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Education Program Aims to Counter Cocoa Industry's Deforestation

In Ghana, cocoa is king: it accounts for almost 10 percent of the country’s economy and 30 percent of its exports - but it’s also a leading driver of deforestation, for a variety of reasons.

To begin with, the cacao tree on which the cocoa bean grows is a ravenous beast that sucks nutrients out of the soil at rates that require massive infusions of chemical fertilizer. On top of that, cacao grows best in filtered sunlight, under shade trees; but more and more farmers have been chopping the shade trees to increase yields in the short-term - largely because of widely-held beliefs that new hybrids thrive in the sun.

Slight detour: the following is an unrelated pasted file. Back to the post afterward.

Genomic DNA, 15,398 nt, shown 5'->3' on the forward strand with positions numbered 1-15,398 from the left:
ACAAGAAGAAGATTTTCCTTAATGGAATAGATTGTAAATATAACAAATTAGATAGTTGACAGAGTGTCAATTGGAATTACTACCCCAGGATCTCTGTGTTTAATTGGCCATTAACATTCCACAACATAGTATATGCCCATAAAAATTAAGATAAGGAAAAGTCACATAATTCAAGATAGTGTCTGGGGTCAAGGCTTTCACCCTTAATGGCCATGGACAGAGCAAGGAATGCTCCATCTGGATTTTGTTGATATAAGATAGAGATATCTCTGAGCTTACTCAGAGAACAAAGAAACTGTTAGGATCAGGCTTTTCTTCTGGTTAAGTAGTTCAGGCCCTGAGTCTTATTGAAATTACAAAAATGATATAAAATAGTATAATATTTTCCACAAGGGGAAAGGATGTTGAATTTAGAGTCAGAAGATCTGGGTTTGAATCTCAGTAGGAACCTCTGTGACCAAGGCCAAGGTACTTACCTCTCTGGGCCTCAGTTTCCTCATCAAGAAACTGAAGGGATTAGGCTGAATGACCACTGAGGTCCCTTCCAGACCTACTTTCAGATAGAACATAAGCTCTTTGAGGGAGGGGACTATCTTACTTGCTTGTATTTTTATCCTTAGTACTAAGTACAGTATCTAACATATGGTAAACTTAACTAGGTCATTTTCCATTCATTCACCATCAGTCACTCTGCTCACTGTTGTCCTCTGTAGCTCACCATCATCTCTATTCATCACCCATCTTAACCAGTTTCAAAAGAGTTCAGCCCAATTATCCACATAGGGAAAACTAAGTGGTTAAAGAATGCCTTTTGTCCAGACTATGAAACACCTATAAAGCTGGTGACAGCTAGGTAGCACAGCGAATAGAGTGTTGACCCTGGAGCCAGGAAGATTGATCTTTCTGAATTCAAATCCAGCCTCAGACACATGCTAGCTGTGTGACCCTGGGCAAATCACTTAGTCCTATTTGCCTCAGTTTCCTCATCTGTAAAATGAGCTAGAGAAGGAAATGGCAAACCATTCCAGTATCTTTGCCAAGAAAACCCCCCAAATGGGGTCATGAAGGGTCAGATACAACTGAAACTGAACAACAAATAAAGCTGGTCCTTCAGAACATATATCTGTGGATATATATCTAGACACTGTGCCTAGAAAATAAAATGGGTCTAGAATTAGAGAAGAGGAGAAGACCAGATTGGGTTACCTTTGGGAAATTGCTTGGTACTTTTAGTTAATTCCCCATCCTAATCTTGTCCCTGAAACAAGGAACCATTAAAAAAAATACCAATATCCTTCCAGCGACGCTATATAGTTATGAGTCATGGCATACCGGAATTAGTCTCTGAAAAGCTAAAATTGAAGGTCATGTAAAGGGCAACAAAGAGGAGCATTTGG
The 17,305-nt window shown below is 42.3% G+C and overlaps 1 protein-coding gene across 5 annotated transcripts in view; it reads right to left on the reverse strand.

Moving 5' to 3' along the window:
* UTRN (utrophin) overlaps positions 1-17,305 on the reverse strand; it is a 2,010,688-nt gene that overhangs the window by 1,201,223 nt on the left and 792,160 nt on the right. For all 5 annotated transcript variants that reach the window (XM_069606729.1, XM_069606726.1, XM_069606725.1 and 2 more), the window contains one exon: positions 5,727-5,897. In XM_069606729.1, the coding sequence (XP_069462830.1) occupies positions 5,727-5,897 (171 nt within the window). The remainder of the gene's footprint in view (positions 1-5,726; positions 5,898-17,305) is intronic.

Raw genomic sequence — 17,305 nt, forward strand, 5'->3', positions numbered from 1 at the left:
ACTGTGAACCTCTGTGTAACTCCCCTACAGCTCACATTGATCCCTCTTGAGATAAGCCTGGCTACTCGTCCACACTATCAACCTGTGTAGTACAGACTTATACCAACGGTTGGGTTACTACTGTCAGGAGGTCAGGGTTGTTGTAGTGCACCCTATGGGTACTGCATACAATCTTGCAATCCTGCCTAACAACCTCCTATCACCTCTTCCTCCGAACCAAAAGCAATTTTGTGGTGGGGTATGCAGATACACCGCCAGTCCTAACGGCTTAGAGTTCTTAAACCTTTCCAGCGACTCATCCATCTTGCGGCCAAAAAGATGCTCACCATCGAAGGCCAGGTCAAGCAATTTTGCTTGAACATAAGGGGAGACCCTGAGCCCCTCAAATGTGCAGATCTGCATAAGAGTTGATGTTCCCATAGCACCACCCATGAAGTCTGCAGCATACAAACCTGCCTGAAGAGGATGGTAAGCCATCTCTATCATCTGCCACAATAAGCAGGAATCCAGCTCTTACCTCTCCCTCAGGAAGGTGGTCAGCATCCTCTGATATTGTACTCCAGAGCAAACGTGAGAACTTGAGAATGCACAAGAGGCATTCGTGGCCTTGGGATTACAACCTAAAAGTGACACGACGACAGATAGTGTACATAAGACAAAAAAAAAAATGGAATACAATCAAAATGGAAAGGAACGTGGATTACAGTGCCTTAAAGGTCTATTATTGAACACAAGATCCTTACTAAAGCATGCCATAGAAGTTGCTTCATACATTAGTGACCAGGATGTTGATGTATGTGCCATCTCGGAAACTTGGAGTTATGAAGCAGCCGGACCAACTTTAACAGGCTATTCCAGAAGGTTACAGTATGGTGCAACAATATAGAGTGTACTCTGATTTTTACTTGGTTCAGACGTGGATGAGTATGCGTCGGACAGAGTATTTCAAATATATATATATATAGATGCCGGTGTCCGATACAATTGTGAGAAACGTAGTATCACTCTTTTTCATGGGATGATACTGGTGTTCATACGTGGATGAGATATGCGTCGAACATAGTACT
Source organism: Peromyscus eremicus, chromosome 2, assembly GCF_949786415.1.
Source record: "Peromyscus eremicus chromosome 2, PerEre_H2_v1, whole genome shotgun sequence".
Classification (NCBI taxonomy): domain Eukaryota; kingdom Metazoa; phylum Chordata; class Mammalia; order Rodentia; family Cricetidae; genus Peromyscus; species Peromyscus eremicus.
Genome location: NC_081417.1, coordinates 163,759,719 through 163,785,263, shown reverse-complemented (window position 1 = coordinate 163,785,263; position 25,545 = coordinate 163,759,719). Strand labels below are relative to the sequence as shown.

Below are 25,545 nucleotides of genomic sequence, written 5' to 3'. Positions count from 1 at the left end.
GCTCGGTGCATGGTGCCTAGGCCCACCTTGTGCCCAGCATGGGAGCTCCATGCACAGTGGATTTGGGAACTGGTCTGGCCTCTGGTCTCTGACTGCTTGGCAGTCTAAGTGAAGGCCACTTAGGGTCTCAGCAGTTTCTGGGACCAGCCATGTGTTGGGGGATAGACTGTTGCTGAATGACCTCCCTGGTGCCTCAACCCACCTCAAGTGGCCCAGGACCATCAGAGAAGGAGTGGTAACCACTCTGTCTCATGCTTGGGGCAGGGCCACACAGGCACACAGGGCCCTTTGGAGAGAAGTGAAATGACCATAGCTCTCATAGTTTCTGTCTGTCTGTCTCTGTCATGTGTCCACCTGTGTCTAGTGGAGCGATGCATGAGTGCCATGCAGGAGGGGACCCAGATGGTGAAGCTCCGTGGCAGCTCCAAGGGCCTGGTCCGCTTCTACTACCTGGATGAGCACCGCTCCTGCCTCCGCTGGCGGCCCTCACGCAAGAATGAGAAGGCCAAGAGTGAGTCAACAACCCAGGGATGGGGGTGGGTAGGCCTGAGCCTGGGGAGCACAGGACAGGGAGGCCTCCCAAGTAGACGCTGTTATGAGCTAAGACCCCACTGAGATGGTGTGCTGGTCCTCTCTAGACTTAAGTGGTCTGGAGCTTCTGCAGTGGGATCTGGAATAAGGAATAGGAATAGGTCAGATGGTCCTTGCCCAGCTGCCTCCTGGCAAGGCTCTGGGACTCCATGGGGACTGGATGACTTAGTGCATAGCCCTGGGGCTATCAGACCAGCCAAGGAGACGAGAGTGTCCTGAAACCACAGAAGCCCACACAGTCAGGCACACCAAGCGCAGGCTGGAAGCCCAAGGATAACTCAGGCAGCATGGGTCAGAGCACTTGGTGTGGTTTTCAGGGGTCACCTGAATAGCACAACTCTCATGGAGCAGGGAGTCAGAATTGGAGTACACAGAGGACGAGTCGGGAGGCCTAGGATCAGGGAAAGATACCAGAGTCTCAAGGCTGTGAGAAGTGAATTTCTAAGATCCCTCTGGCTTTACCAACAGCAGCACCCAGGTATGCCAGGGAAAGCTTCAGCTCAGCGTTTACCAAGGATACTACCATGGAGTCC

The result, says Yaw Kwakye, Head of the National REDD+ Secretariat within Ghana’s Climate Change Unit, is a perfect storm of practices that could drive up greenhouse-gas emissions from deforestation and forest degradation while hastening the end of the country’s cocoa industry.


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